When Christine finds the penmanship medal in Rhoda's room, she demands an explanation. Rhoda lies that Claude let her have the medal after she won a bet. Later, Christine's intuition about having been adopted is confirmed: she is the biological daughter of a notorious serial killer, Bessie Danker, and was adopted at two years of age by her foster father, Richard Bravo, and his late wife. Christine now worries that Bessie (and therefore Christine herself) is the cause of Rhoda's sociopathy and that her behavior is genetic, not subject to influence or reversal by good parenting or a wholesome environment.

For the complete synopsis, click here, or if you don't mind being unsettled for an evening, watch the movie!  If you've seen it already, what did you think?  And if you've seen the newer version, did it creep you out? Thanks for visiting and have a great week! 

Wednesday, October 7, 2020

Hair Care Through the Ages

Ever given much thought to shampooing your hair? Check out this fascinating article from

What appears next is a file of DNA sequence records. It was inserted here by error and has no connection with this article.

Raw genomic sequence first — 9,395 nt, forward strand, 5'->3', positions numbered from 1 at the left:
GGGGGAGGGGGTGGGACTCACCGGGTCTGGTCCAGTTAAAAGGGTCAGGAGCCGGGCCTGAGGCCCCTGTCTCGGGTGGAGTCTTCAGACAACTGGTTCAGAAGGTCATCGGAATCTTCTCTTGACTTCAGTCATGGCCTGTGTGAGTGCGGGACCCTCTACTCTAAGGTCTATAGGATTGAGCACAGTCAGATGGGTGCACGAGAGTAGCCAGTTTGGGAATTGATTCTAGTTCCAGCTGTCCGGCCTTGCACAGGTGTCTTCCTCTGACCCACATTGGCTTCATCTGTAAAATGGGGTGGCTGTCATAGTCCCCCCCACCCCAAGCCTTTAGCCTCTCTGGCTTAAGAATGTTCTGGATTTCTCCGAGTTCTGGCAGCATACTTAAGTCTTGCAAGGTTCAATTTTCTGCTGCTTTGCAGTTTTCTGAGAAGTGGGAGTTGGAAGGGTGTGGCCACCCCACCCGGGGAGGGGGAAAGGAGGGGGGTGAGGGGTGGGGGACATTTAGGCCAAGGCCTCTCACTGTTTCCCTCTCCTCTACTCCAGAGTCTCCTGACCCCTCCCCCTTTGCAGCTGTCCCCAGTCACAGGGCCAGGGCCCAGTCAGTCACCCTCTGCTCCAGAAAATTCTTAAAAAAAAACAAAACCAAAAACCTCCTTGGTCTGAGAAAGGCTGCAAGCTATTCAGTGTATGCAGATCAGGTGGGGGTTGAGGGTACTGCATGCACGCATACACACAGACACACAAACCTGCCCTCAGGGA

Most of us take health and hygiene seriously and wash and cleanse our body and hair on a daily basis. But it wasn’t always so. Throughout history, different civilisations have had different approaches to sanitation and cleanliness, and hair care was often pretty low on the scale of importance. Much of the emphasis was placed on reducing unpleasant odours and dressing.

So, let’s take a journey back in to the mists of time to discover some of the odd potions and techniques our ancestors used for their historical hair care.

Ancient Egypt was a hot, dry place in the desert. A bit like modern Egypt. Hair moisturisers gave protection from the arid climate, and Egyptian women would use a healthy dose of castor oil and almond oil, which they believed also promoted hair growth by massaging it into the scalp.
Assyrian kings and nobility around 1500 BC liked curly hair, and to achieve the look they had their hair curled with iron bars heated in a fire, starting a trend that lasts today – albeit a little more safely.